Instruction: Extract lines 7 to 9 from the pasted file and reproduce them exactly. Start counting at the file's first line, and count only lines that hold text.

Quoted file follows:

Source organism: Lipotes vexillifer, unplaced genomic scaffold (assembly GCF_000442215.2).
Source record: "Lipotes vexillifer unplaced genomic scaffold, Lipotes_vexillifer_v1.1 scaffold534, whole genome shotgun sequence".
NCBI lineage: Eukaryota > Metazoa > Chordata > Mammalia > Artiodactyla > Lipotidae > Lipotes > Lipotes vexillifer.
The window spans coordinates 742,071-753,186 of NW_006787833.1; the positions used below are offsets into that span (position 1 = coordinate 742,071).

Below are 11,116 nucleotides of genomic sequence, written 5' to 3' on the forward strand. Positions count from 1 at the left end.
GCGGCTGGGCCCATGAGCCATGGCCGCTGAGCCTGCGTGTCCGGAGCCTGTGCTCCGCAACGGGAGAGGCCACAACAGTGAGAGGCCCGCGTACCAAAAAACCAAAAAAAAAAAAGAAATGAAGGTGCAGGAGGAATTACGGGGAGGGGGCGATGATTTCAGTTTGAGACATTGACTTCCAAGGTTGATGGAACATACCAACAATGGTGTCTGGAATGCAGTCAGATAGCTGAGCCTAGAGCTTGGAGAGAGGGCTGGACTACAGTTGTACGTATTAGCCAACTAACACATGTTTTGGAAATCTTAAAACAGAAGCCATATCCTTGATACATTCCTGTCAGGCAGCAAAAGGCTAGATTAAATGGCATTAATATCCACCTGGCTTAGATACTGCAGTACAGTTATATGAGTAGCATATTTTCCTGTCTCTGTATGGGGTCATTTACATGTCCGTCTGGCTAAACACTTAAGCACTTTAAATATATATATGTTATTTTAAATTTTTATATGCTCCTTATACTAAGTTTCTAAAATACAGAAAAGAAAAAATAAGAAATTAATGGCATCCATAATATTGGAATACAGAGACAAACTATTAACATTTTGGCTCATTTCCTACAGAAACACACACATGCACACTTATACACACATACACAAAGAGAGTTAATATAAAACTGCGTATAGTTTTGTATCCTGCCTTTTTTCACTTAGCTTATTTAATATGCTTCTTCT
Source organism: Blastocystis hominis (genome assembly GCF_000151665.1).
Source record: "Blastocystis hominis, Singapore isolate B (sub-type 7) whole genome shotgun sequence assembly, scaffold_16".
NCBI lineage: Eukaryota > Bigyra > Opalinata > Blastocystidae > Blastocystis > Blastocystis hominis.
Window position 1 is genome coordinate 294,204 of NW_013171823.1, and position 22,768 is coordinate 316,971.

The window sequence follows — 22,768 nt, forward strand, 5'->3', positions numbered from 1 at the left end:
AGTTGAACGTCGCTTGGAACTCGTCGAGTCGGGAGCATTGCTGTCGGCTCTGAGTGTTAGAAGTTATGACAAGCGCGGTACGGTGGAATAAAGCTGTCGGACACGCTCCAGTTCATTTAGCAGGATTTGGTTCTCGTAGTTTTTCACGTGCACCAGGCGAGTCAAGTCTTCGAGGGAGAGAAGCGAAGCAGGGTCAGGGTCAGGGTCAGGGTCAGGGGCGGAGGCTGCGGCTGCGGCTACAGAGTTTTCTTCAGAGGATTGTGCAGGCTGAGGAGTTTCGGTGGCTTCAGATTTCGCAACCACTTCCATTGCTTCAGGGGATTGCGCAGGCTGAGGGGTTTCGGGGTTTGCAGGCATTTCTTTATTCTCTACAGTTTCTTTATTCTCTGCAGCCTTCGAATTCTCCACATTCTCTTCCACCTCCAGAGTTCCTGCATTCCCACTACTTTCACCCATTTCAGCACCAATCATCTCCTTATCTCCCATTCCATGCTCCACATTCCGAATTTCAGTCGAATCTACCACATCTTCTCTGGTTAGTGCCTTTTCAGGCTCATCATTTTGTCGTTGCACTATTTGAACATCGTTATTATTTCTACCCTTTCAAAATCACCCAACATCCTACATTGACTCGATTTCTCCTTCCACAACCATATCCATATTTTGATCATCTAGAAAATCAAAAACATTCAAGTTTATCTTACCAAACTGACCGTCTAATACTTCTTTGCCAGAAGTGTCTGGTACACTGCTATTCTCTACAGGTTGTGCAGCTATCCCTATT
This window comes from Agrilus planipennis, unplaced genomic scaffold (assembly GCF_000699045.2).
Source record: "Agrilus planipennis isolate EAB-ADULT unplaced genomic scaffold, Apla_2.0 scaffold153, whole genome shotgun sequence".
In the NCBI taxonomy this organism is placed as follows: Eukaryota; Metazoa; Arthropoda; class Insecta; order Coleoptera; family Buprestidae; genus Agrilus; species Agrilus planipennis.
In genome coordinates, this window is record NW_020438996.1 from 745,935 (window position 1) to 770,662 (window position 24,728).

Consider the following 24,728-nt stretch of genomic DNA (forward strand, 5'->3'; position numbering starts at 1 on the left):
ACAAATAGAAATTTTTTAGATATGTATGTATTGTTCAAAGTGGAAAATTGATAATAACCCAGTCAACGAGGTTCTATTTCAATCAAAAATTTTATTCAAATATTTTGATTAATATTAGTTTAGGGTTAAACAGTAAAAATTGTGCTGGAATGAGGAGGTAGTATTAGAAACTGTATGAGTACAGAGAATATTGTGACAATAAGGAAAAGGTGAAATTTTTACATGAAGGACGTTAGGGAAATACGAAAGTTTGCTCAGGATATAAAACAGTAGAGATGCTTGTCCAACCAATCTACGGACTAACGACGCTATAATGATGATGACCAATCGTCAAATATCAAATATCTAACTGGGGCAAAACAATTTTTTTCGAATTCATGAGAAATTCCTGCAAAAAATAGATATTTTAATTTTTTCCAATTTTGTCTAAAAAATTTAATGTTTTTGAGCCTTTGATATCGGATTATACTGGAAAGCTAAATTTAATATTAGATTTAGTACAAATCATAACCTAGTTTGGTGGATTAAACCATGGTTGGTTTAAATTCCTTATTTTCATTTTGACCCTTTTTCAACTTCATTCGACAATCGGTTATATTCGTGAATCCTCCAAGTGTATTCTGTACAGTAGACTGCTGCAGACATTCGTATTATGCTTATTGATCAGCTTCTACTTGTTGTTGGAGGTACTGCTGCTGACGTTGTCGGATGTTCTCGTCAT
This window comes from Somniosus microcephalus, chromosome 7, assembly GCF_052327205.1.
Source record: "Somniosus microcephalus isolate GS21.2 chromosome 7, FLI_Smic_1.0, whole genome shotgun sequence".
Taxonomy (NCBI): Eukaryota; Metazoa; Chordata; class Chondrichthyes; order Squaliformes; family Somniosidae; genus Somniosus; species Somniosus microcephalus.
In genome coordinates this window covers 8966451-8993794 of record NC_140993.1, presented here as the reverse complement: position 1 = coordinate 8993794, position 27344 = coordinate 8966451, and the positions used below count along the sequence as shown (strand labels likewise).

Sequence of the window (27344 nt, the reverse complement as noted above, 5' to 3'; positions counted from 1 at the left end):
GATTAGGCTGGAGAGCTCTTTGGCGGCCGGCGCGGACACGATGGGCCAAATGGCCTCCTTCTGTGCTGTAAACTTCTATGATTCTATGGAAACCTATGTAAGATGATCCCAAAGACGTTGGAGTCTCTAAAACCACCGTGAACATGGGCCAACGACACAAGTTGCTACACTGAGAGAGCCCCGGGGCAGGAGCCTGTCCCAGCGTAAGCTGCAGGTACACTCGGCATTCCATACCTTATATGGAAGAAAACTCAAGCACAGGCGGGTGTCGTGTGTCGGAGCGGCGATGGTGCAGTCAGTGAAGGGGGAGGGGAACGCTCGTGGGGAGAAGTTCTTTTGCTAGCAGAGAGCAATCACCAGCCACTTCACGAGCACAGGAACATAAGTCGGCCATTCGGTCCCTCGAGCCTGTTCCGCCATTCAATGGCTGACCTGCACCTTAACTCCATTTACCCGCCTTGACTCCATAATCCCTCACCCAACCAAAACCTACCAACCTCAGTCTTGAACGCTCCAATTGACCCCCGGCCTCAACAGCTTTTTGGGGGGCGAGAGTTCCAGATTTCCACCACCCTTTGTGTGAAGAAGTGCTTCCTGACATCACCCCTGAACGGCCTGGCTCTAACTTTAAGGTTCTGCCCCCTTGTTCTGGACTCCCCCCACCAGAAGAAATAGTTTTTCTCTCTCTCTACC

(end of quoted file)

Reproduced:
Source organism: Blastocystis hominis (genome assembly GCF_000151665.1).
Source record: "Blastocystis hominis, Singapore isolate B (sub-type 7) whole genome shotgun sequence assembly, scaffold_16".
NCBI lineage: Eukaryota > Bigyra > Opalinata > Blastocystidae > Blastocystis > Blastocystis hominis.